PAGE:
What’s next for the adventurous Lanza and Platt families?
The Lanzas head to Norway in July to trek hut-to-hut for nine days through Jotunheimen National Park, through the highest mountains in northern Europe.
Louv, who has written eight books and co-founded the Children & Nature Network, continues to fish and hike with his now grown sons. But he spends most of his time running down research about nature deficit in children.
He rattles off some unnerving statistics: American children spend 70-80 percent of their time in childcare being sedentary, not counting napping or eating; just 2-3 percent of their day is spent in vigorous activity. Only 17 percent of 15-year-olds get even an hour a day of vigorous activity. The result, partially at least: skyrocketing rates of asthma, obesity, vitamin D deficiency, anxiety and depression.
“Without direct physical contact with the natural world, children’s knowledge about the environment is abstract, for the most part, and they tend to see a world with problems that are overwhelming,” Louv said. “Being outside just for the joy of it is an antidote. In innumerable ways, it helps our children’s health and ability to think and create, and our own as well.”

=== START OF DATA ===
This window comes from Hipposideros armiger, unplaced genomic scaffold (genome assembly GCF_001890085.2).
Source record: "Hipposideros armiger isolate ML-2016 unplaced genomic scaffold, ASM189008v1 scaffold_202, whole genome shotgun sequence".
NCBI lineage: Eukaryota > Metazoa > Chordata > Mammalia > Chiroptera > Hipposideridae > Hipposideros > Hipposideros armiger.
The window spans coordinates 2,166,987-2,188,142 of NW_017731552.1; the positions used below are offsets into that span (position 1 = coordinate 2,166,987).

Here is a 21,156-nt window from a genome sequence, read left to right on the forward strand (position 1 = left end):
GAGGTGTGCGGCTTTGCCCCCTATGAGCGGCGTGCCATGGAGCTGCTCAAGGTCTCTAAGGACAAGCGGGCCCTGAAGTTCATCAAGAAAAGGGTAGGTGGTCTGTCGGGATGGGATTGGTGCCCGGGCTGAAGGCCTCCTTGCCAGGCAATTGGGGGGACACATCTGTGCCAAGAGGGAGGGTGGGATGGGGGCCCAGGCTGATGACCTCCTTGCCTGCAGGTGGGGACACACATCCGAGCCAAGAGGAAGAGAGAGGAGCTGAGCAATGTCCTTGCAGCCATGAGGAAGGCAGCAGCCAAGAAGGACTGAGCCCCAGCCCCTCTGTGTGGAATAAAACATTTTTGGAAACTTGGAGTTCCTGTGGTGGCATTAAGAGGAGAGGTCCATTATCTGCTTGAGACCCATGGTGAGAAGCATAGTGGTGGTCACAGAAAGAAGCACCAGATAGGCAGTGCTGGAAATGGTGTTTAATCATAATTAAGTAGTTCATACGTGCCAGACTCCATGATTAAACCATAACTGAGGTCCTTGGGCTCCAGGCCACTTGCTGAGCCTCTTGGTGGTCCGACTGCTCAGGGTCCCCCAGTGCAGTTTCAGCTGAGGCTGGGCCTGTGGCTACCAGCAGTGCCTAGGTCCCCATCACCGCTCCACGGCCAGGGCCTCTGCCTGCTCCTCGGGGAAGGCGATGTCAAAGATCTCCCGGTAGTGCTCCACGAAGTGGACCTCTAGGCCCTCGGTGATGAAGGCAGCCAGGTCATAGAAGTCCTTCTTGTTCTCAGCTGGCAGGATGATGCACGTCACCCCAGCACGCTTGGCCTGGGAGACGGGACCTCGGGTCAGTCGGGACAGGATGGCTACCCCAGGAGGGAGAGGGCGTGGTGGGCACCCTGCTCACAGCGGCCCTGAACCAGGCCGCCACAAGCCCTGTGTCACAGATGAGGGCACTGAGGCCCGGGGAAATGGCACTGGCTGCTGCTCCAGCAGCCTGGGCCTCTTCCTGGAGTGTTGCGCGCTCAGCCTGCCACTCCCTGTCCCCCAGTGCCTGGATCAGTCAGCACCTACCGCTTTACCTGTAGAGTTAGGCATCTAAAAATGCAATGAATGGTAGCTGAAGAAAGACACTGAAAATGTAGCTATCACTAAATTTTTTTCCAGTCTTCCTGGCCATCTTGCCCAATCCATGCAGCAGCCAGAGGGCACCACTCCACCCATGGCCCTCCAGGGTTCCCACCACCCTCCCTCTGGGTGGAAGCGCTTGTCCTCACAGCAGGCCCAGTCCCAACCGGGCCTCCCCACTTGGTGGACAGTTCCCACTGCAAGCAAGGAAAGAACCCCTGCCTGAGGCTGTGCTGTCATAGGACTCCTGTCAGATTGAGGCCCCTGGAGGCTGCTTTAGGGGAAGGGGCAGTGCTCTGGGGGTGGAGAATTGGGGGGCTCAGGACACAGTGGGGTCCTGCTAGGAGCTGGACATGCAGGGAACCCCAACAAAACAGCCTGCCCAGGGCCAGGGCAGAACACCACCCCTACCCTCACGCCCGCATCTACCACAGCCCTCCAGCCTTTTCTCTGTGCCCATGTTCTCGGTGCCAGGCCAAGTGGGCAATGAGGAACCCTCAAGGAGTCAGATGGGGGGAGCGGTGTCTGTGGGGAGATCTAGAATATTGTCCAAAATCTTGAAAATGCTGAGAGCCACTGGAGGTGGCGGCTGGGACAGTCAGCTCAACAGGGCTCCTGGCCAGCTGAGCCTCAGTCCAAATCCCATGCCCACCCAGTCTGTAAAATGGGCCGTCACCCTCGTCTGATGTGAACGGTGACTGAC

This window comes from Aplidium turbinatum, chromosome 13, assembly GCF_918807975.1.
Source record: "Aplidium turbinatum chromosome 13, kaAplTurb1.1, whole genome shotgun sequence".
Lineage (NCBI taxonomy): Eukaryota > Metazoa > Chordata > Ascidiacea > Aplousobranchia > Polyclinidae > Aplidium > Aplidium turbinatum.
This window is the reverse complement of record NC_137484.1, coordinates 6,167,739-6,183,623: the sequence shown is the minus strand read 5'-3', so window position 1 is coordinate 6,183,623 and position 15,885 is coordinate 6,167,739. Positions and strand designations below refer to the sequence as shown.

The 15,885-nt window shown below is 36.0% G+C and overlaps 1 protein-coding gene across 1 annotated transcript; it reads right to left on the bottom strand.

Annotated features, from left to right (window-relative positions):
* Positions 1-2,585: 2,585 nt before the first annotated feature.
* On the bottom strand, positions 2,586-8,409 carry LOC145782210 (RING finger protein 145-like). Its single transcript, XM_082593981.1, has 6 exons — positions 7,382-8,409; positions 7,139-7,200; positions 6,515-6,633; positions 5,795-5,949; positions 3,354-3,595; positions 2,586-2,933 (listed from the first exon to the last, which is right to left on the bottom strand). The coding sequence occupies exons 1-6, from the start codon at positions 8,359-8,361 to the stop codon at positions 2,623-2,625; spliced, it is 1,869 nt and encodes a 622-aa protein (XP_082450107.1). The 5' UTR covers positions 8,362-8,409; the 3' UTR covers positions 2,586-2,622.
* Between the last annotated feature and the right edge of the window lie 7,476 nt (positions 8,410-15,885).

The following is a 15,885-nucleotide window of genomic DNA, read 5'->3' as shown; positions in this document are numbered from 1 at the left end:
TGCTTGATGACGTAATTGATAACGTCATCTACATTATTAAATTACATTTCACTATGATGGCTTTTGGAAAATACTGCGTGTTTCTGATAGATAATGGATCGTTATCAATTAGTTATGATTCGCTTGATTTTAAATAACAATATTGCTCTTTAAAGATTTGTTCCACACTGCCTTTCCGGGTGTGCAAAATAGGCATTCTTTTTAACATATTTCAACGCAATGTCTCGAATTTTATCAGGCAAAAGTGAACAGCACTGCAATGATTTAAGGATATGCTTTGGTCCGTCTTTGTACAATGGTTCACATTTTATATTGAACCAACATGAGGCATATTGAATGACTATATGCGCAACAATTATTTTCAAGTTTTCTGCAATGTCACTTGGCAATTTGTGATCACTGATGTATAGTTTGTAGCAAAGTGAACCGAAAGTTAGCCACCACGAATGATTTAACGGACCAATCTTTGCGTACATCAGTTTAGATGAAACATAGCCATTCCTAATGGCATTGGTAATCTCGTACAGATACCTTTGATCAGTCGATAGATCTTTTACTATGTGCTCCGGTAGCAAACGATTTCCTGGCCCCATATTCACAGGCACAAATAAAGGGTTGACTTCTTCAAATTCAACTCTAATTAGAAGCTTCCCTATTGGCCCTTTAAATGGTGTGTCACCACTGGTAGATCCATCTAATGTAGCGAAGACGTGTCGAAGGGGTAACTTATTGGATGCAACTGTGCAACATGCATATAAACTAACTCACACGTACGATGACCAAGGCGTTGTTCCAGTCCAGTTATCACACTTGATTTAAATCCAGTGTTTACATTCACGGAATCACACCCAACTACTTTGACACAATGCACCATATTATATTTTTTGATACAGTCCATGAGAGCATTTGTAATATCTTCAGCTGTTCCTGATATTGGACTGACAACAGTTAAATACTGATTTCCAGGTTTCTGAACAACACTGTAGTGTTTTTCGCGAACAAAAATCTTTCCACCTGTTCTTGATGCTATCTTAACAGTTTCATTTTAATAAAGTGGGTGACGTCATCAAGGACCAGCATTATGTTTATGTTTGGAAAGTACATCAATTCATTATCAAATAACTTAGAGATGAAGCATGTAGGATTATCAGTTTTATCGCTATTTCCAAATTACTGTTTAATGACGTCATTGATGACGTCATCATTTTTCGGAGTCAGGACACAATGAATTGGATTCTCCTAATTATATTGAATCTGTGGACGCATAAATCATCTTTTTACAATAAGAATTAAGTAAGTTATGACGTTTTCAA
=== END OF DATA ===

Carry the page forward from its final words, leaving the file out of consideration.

- How Beacon Editors Plan Their Vacations – Beacon Broadside (beaconbroadside.com)
- How to Backpack (answers.com)
- Before They Are Gone – A Look at Our Endangered National Parks (naturemoms.com)
- Monday Media Roundup: National Parks, Food Deserts and Swamps, M&Ms for Breakfast – Beacon Broadside (beaconbroadside.com)
- What to Bring When You Have Only a Backpack (uloop.com)
- Do the Trails Day two-step: Get outside, get a patch (scoutingmagazine.org)
- An Overview of Hiking Trails in the Hocking Hills (trekohio.com)
- Advice on hiking trails near Escalante, Utah? (ask.metafilter.com)
- The End of the Story With a Plot Twist, Ethan’s 4 Day Backpack (nh48.wordpress.com)
- Take a hike (mysanantonio.com)
Scientists have developed a model to predict how various species will respond to climate change, after studying grey wolves in Yellowstone National Park. | http://twitter.com/#!/LearnFromNature via Environmental News Network.
Adapting to change
Data are already routinely collected from radio-collared grey wolves in Yellowstone, and scientists have used this information in their latest study to try to get a better picture of the species’ basic responses to a changing environment.